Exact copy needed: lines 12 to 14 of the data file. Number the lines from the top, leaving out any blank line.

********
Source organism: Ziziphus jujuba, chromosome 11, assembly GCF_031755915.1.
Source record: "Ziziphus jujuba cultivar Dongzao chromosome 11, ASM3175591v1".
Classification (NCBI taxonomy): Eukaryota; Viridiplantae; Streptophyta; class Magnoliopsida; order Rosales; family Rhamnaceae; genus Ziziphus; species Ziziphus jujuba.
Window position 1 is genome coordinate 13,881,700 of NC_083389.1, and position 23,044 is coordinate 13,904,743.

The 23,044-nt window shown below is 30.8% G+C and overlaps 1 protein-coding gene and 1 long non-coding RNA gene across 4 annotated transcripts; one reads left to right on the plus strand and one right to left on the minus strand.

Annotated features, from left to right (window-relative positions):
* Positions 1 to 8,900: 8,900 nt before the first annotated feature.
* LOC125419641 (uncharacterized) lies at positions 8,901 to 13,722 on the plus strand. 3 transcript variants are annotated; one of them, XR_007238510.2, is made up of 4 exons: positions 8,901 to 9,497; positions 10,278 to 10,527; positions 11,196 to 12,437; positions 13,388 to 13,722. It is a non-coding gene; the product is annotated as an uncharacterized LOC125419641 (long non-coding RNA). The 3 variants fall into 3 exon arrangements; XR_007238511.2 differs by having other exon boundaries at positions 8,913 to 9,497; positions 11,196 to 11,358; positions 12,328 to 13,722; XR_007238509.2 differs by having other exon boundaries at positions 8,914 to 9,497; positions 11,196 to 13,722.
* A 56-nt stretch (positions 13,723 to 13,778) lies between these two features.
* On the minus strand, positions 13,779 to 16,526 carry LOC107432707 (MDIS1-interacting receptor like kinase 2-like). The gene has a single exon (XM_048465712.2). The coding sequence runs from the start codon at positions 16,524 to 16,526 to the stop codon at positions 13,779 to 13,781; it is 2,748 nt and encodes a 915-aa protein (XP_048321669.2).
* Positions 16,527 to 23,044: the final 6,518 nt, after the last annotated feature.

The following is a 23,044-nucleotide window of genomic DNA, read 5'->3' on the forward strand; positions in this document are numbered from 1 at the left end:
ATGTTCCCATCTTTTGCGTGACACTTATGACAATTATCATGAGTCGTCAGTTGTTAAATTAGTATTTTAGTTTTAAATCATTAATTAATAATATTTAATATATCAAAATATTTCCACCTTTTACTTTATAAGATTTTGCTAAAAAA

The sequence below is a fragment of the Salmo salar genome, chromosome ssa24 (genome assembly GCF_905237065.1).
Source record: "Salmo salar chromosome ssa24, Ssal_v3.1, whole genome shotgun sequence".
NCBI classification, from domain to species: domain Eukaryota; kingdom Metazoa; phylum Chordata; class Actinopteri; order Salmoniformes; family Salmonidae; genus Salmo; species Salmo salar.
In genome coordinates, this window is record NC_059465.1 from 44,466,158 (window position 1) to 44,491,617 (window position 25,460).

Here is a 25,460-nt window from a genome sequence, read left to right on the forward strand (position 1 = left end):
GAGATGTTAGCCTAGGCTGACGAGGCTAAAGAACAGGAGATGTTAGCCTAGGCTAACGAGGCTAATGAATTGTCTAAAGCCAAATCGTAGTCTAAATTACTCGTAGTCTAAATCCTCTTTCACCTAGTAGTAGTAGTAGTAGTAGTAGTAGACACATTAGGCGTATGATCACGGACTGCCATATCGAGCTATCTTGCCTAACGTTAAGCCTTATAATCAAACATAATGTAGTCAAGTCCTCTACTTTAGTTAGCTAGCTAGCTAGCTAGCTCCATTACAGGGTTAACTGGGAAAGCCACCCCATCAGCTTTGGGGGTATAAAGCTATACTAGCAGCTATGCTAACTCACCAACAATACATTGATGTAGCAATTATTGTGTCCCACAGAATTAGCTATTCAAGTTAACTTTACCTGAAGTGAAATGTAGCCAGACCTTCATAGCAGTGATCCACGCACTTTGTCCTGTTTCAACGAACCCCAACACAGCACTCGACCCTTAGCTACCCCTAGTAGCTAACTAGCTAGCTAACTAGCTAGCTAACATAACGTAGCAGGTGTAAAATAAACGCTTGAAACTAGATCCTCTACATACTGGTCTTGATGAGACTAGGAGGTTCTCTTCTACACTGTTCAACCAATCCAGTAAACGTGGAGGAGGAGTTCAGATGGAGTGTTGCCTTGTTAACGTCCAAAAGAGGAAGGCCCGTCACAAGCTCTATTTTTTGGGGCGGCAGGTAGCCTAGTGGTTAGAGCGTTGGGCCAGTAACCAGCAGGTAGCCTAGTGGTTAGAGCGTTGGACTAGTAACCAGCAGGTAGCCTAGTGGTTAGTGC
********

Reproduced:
The following is a 23,044-nucleotide window of genomic DNA, read 5'->3' on the forward strand; positions in this document are numbered from 1 at the left end:
ATGTTCCCATCTTTTGCGTGACACTTATGACAATTATCATGAGTCGTCAGTTGTTAAATTAGTATTTTAGTTTTAAATCATTAATTAATAATATTTAATATATCAAAATATTTCCACCTTTTACTTTATAAGATTTTGCTAAAAAA

The sequence below is a fragment of the Salmo salar genome, chromosome ssa24 (genome assembly GCF_905237065.1).